ISIS militants mounted a bloody bid to seize Iraq's largest dam Thursday, clashing with Kurds for control of the Mosul's primary source of fresh water and power.
Residents told The Associated Press that the Islamic State (ISIS), the militant group formerly known as ISIS, had taken control of the Tigris River facility, but crack Kurdish troops guarding the site claim they repelled the attack, Agence France Press reported.
"The Islamic State of Iraq and Sham (ISIS) launched an attack on Mosul dam but the peshmerga repelled it," Kurdish spokesman Halgurd Hekmat said. "They left at least one body and four destroyed humvees behind in their retreat," he said.
The fight to control the 30-year-old facility once known as Saddam Dam marks a critical point in ISIS' front with the Kurdish soldiers known as Peshmerga. Seizing the dam would give ISIS the power to control water and electricity in Iraq's second largest city, Mosul, 30 miles downstream.
The dam lies on the Tigris River, which runs through Iraq's capital, Baghdad. It provides electricity to the 1.7 million residents of Mosul and is the fourth-largest dam in the Middle East.
ISIS has fought the local Kurdish peshmerga fighters for control of the dam for nearly one week.
At least three residents who live in the area spoke to The Associated Press on condition of anonymity, fearing for their own safety.
The government did not immediately comment on the developments. French Foreign Minister Laurent Fabius urged the United Nations Security Council to hold an emergency meeting over the situation, according to Reuters.
The Al-Qaeda-breakaway group is calling for the creation of an Islamic state in territory it controls in Iraq and Syria, imposing its own harsh interpretation of Islamic law. Iraqi government forces, Kurds and allied Sunni tribal militiamen have been struggling to dislodge the militants with little apparent success.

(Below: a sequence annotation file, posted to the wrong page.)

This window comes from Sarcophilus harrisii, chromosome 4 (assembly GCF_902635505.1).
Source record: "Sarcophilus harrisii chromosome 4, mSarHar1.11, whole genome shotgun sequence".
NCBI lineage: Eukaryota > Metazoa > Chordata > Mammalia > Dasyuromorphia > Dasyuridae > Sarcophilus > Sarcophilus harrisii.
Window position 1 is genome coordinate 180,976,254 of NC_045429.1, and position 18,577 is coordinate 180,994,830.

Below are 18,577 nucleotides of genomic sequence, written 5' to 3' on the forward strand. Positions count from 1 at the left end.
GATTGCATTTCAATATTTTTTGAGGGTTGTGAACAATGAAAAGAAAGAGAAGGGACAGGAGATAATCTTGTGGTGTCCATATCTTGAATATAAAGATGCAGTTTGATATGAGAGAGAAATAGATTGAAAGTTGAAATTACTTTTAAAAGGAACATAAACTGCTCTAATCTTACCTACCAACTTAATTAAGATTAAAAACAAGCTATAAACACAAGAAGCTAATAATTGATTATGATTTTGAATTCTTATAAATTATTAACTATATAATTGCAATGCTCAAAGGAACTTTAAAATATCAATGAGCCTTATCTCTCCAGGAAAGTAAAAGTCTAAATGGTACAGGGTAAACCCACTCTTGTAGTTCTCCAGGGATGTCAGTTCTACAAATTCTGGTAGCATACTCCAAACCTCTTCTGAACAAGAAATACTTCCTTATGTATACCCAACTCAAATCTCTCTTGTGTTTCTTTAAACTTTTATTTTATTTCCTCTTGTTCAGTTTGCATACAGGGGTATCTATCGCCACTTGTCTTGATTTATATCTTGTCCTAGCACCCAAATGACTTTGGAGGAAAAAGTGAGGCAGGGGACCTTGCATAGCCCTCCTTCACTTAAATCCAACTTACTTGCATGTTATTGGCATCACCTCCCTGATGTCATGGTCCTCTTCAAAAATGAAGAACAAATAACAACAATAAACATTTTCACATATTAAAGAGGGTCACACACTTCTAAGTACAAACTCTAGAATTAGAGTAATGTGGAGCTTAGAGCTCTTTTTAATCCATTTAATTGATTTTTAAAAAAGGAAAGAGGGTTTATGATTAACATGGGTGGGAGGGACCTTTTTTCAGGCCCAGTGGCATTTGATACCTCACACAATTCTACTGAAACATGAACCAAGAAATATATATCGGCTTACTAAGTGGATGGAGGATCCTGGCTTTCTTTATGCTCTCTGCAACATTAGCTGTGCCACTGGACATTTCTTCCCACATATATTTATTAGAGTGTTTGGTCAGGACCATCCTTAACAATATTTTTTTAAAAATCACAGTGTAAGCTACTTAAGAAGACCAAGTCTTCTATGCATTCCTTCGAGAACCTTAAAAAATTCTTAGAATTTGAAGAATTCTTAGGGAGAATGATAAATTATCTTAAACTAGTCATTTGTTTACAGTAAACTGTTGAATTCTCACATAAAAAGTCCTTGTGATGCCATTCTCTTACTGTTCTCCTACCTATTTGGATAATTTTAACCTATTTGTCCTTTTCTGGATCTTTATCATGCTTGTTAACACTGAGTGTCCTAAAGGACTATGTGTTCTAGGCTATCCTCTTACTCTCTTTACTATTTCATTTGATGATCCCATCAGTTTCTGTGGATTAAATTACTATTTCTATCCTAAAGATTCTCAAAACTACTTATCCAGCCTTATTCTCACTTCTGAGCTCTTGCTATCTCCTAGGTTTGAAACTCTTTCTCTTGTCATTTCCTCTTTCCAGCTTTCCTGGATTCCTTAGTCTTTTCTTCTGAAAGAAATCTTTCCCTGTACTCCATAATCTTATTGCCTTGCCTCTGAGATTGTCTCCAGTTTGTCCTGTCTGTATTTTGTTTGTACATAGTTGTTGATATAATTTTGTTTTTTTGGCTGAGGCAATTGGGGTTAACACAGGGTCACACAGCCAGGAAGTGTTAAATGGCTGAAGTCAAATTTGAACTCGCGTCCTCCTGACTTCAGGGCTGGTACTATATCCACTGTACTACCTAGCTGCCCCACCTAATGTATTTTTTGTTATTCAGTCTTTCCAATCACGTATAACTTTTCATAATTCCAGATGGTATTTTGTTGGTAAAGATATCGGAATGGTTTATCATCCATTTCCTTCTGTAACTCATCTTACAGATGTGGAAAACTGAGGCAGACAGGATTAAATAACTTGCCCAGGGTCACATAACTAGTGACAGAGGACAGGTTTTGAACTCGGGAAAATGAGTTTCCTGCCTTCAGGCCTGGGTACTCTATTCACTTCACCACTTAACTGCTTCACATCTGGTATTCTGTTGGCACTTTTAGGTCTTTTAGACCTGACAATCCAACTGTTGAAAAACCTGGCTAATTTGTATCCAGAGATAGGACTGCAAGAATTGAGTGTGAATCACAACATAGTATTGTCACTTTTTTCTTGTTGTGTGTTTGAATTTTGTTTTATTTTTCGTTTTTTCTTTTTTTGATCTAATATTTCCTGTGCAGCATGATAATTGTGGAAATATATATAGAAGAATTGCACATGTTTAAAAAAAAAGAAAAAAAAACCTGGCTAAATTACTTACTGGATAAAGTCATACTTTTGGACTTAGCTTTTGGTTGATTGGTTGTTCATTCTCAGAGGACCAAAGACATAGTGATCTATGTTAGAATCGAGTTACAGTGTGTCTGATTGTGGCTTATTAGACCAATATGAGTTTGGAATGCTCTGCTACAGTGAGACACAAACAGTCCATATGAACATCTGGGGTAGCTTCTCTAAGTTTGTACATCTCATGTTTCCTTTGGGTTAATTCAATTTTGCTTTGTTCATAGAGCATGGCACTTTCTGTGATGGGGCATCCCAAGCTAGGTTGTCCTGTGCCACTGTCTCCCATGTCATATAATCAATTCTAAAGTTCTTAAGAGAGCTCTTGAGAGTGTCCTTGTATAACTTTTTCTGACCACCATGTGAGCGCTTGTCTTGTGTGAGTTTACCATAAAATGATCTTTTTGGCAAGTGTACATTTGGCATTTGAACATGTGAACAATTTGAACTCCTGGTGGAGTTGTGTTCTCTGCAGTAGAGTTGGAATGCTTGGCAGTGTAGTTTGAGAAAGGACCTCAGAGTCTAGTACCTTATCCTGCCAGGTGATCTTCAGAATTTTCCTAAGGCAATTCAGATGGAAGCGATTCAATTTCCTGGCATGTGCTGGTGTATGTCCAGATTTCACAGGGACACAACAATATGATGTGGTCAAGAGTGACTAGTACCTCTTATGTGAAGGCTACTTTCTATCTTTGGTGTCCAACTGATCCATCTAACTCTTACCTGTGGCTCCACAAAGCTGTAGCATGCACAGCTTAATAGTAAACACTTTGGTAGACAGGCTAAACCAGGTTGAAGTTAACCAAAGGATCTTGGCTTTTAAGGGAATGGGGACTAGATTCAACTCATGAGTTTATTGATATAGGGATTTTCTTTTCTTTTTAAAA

ISIS posted a statement online Thursday claiming that they had taken control of the dam and vowed to continue "the march in all directions," adding that it not given up the great Caliphate project." The group added that it has seized a total of 17 cities, towns and targets — including the dam — over the past five days. The statement could not be verified but it was posted on a site frequently used by the group.
Mosul fell to the militants on June 10. Fighting intensified in the region Sunday after the nearby towns of Zumar and Sinjar fell to ISIS as well.
The Kurdish peshmerga units had initially managed to stall the militant advances, but their defense waned in recent weeks.
On Monday, Iraqi Prime Minister Nouri al-Maliki ordered the Iraqi air force to provide aerial support to the Kurds, in a rare show of cooperation between Baghdad and the Kurdish regional government that underscored the serious nature of this crisis.
Iraq's second largest dam, Haditha Dam in the western Anbar province, has also been at risk of takeover but remains in the hands of the Iraqi military.
In Baghdad, Iraqi officials say a suicide car bomber rammed his explosives-laden car into a police checkpoint, killing at least 15 people. A security official said nine civilians were among the dead in Thursday's attack that took place in the predominantly Shiite northern neighborhood of Kazimiyah. He added that 26 other people were wounded.
A medical official confirmed the causality figure. Both officials spoke on condition of anonymity as they were not authorized to release information.
In Kirkuk, two car bomb explosions near a Shiite mosque holding displaced people killed 11, security and medical sources told Reuters.
Pope Francis also is calling for world governments to take measures to protect Christians driven from their villages in northern Iraq and provide them with humanitarian aid.
The pope's second appeal in as many weeks came Thursday as militants overran a cluster of predominantly Christian villages alongside Iraq's semi-autonomous Kurdish region, sending tens of thousands of civilians and Kurdish fighters fleeing.
In a statement, Francis appealed to the international community to "put an end to the humanitarian drama underway, adopt measures to protect those who are threatened by violence and assure them necessary aid, especially urgent for those who are homeless and depend on the solidarity of others."
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